AUSTIN, Texas -- The University of Texas on Tuesday asked
the Texas Supreme Court to overturn two lower court rulings
involving a Longhorns swimmer it says could bring an onslaught of
lawsuits from student athletes.
Former Texas swimmer Joscelin Yeo filed suit against the university in
March 2002 when she found out she would not be allowed to compete
at the 2002 NCAA Championship meet. The four-time Olympic athlete
claimed Texas marred her reputation in her home of Singapore and
prevented her from pursuing sponsorships when it declared her ineligible to compete.
"They created a tremendous fiasco for this student who did
nothing wrong but try to swim and be a great student," said Diane
Henson, Yeo's attorney.
A Travis County court in 2002 and an appeals court in 2003 ruled
that Yeo could swim competitively after the university had
initially ruled she was ineligible after transferring from the
University of California at Berkley in 2000.
If the court overturns the rulings, Texas and Yeo both stand to lose.
The NCAA, under its restitution rules, could strip both of any
records, titles or championships won while Yeo was competing and
While at Texas, Yeo was a Big 12 champion, swam on two Big 12 championship winning teams and set the Big 12 record for the 200 individual medley. Yeo, who graduated in 2003, transferred from Cal-Berkeley in the fall of 2000.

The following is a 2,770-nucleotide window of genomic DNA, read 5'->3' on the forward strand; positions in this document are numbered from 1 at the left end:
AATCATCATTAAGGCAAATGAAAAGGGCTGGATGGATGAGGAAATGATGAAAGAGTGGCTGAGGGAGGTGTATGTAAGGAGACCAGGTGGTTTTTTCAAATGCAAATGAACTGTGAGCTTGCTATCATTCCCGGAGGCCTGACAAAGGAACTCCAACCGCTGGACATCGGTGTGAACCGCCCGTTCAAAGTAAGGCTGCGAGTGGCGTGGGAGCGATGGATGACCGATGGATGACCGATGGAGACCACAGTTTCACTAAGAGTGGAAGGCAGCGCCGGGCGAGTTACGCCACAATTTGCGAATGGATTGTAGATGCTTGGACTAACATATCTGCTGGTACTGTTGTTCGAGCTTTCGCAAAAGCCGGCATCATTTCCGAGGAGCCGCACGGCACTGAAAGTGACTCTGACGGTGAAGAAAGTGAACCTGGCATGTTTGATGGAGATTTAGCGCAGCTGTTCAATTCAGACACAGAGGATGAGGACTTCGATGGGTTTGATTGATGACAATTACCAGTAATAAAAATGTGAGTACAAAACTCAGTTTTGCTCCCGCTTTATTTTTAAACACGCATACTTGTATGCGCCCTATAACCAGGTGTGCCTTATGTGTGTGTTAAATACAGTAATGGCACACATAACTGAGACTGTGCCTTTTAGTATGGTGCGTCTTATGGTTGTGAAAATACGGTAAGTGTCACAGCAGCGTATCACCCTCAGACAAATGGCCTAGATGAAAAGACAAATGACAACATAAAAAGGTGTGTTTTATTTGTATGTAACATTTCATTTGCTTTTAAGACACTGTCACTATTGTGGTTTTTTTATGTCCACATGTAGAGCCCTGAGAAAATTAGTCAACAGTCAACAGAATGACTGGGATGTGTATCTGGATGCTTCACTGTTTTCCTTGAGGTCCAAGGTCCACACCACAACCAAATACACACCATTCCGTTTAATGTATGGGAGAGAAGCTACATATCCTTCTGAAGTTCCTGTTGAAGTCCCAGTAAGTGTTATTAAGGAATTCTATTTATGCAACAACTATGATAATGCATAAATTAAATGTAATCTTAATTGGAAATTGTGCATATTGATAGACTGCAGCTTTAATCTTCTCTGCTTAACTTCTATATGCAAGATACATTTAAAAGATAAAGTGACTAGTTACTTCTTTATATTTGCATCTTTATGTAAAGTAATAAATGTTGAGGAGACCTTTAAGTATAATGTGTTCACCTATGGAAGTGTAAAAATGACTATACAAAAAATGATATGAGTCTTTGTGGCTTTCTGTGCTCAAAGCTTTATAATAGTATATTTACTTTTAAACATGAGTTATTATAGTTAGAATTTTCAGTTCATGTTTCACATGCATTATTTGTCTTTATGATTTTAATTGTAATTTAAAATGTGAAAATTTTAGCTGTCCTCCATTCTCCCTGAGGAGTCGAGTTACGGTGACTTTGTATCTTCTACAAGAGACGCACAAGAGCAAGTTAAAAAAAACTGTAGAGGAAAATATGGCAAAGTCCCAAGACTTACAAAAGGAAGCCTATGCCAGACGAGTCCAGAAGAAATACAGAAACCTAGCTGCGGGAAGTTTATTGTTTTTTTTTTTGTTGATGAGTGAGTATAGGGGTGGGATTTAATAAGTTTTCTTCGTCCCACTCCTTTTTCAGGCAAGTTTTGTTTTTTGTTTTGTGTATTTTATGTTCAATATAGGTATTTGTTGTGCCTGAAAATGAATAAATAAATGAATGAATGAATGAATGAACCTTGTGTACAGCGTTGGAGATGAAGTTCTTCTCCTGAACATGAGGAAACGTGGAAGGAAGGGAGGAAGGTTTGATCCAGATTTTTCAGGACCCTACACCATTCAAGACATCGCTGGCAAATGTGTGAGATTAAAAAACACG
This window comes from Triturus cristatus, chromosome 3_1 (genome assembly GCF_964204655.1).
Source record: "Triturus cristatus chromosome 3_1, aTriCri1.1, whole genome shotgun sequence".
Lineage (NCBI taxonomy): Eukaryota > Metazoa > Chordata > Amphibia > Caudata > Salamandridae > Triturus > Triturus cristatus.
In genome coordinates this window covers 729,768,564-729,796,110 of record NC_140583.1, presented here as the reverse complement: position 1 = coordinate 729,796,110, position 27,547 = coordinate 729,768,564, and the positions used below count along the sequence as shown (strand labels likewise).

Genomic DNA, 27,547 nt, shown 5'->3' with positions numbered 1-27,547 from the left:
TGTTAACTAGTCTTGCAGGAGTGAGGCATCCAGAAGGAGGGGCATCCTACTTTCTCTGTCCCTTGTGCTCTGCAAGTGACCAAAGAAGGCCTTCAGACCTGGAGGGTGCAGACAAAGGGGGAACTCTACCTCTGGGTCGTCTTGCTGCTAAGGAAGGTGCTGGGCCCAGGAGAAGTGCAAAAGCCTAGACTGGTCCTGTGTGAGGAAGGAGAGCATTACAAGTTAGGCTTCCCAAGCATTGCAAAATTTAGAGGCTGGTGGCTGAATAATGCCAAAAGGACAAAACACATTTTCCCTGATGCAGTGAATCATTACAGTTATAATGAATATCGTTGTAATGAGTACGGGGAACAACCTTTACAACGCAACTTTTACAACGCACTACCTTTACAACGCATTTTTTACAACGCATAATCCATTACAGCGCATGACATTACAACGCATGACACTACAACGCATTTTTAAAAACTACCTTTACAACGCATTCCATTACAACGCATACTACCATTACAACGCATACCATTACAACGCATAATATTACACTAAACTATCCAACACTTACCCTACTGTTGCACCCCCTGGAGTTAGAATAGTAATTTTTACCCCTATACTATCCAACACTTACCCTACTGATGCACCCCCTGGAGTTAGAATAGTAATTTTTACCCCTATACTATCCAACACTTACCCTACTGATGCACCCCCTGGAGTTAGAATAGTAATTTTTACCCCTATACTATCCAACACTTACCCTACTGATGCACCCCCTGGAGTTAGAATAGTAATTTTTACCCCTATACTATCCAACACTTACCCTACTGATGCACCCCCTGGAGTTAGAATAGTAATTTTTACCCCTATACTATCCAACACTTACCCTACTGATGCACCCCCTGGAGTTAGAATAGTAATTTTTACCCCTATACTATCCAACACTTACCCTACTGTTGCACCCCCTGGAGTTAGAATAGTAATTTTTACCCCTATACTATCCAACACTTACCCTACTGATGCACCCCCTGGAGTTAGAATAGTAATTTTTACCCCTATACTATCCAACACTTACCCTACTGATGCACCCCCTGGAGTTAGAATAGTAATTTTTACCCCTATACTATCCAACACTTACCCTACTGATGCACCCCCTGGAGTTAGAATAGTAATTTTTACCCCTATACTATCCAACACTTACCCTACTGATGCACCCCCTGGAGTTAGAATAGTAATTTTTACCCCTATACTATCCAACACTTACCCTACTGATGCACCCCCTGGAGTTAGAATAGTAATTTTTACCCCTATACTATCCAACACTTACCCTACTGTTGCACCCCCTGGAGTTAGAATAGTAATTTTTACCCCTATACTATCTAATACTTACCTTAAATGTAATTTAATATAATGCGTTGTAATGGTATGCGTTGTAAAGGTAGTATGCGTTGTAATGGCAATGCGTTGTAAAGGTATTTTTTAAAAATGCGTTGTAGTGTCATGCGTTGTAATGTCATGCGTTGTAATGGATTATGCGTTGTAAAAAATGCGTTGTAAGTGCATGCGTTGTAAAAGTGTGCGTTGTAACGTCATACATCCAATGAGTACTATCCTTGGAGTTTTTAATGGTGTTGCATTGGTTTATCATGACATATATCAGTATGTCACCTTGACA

Yeo did not attend classes at Texas in 2000 because she received a waiver to train for the 2000 Olympics in Sydney.
NCAA rules require a one-year sit-out period for student
athletes who transfer from one school to another. The rule can be
waived, but officials at Berkeley refused to approve a waiver.
According to court filings, Texas officials told Yeo the time she
did not compete under the Olympic waiver would count toward the
one-year sit-out period.
However, nearly two years later, NCAA and Texas officials told Yeo
she was still ineligible.
Don Cruse, assistant Texas solicitor general, told the court the
state constitution does not protect a student athlete's right to
compete or to safeguard their reputation.
A ruling in favor of Yeo would require Texas colleges to examine
individual athletes' cases and leave schools open to last-minute
court orders forcing them to allow ineligible players to compete,
said Solicitor General Ted Cruz.
"Any approach that gives one student athlete greater legal
rights than another student athlete is fundamentally flawed, and it
results in the court having to entertain lawsuits to challenge
every eligibility determination," Cruz said.
The NCAA has also appealed lower courts' rulings prohibiting the
agency from joining the case against Yeo. Because the NCAA
regulates college athletic competition and sets the rules under
which UT officials decided Yeo was ineligible, the agency claims it
has a vested interest.
"This lawsuit is all about the NCAA, its rules and applying its
rules," said Linda Salfrank, NCAA attorney.